The Champagne Riots
The Champagne riots of 1910-11 were a socially and economically driven series of riots in France. The riots mainly took place in the wine-producing areas of the Champagne region but also affected other French wine-growing regions. The conflicting interests of the grape growers and champagne houses resulted in devastation as violence caused the streets to run with spilled wine. Several Champagne houses were forced to close.
To understand the Champagne Riots, it is important to focus on the difficulties of grape growers and Champagne houses at the time. For the grape growers, the problems were serious and continuous. In the early 20th century, rain and frost severely damaged crops and drastically reduced yields.
Mold and mildew ravaged grape production between 1902 to 1909. Then devastating hailstorms and floods in 1910 destroyed more than 90 percent of the grapes. Additionally, the phylloxera epidemic that started in the south of France had also reached Champagne and was destroying vineyards and reducing yields.
On the other side, Champagne houses had long processing times, high production costs, exploding bottles, and difficulty storing the product. Despite the problems faced by both groups, Champagne was considered a symbol of celebration and sophistication, and demand was increasing.
Due to a rise in demand and a decline in grape availability from the local region due to disease, Champagne houses started importing grapes at cheaper prices, mainly from Spain and Germany and still labeled the product as Champagne. At this time there were no laws prohibiting this. The local growers were unhappy with this practice, and they called sparkling wine made from foreign grapes fake. They petitioned the concerned authorities to put in a law stating that at least 51% of the grapes used to make Champagne must come from the Champagne region. Additionally a year later in 1908 the French government tried to specify exactly what constituted the Champagne region. They included the districts of Aisne and Marne, but left out the area of Aube which contained the historic capital of the Champagne region, Troyes. This further enraged local growers and contributed to unrest in the area.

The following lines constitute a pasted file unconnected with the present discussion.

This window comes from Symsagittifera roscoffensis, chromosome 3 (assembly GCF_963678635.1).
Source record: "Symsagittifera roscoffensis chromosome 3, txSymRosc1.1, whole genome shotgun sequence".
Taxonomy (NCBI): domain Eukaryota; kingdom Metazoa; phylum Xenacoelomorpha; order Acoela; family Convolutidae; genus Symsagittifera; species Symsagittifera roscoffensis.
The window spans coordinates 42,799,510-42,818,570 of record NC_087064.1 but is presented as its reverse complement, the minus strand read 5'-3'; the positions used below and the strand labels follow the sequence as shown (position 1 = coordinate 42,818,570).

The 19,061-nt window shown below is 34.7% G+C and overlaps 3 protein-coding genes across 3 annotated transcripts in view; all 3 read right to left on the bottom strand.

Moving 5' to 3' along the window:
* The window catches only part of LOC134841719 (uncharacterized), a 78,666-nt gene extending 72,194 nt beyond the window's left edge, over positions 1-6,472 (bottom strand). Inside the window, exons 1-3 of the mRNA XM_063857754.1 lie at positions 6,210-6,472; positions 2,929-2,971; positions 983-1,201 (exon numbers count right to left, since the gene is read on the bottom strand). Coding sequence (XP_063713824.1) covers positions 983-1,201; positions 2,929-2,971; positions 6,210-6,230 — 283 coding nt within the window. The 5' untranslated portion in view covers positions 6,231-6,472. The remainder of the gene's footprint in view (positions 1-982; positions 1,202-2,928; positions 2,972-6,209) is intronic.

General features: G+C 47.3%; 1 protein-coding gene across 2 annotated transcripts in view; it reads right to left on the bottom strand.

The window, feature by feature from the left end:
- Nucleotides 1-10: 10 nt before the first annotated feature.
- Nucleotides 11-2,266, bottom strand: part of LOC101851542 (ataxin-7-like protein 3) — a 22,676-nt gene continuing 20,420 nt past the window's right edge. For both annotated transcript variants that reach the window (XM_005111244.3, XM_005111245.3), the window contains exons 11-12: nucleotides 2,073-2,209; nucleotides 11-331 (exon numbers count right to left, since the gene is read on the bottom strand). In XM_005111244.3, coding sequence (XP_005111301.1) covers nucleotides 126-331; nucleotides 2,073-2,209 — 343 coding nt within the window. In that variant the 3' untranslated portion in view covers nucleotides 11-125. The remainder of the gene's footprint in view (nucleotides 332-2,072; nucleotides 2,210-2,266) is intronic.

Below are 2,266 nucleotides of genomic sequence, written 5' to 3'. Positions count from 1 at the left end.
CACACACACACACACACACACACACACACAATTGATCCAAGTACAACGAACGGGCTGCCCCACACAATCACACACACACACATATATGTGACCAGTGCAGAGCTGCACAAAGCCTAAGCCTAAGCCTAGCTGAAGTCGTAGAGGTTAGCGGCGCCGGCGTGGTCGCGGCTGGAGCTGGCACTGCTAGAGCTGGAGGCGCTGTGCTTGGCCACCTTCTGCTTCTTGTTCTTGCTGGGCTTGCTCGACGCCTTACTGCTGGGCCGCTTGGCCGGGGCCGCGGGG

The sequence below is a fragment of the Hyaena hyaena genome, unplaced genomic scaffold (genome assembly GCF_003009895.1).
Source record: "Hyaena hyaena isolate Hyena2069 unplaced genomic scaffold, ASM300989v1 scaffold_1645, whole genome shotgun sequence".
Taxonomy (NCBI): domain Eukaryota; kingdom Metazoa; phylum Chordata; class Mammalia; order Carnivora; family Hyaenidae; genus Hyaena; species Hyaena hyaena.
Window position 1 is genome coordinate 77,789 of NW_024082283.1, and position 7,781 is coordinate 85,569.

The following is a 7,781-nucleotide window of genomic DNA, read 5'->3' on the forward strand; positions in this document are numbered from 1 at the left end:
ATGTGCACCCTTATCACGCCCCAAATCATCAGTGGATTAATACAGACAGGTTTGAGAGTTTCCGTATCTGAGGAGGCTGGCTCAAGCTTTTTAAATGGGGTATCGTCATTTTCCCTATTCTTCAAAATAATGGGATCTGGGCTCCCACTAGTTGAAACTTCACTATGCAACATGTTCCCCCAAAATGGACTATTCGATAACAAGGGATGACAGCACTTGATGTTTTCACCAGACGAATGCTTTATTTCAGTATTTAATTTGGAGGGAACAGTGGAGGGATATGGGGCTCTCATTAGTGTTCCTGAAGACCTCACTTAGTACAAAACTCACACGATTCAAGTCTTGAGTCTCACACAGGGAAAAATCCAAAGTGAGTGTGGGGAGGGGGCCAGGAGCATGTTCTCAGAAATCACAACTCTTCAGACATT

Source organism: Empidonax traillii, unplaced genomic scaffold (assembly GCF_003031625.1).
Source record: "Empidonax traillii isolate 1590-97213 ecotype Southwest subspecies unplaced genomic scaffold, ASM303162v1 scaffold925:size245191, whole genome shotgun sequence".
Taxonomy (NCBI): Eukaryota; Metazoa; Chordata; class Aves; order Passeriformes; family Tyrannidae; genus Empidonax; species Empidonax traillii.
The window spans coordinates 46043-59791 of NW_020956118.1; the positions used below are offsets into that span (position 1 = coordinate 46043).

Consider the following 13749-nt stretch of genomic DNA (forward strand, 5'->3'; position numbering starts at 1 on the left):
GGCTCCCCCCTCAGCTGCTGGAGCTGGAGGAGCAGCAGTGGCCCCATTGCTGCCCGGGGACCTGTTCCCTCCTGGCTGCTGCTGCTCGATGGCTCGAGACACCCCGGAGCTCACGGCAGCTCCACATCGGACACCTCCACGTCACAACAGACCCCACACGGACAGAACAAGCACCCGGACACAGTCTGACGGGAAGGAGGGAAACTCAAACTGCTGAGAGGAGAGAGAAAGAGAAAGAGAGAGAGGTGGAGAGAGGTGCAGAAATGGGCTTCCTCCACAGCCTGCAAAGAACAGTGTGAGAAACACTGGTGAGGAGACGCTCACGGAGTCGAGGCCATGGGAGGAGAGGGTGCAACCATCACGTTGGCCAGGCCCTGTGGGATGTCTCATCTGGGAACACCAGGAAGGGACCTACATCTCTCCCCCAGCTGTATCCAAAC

The Champagne houses tried everything, including violence and intimidation, to appease the local growers and continue to buy grapes at a low cost set by foreign regions. However, the local growers refused to sell their grapes at these lower prices. Already struggling with low yields for several years, this attitude of Champagne houses forced the local growers into starvation.
The growers finally had enough and started riots against the Champagne houses in the towns of Hautville and Damery. They captured trucks loaded with grapes, wine bottles, and barrels from the Loire Valley and dumped them into the Marne River. The situation was worse in Ay city. A fire started and spread throughout the city. The houses of private citizens, as well as Champagne producers, were destroyed.
Failing to tackle the situation, the governor of Ay asked the French government for help . The government sent an army to retain peace and to start negotiations between the local growers and champagne houses to resolve the tension. However, WWI arrived and put a halt to negotiations.
After the war, the French government worked with stakeholders and presented rules and regulations in 1927 to avoid any tension in the future. Only wines from Marne, the formerly-excluded Aube and parts of the Aisne departments were allowed to be called Champagne. A classification system was introduced to resolve the pricing problem between the champagne houses and growers. Villages in the region were rated based on the quality of grapes. This classification system is still present, but is not obeyed as strictly as it was in the past.
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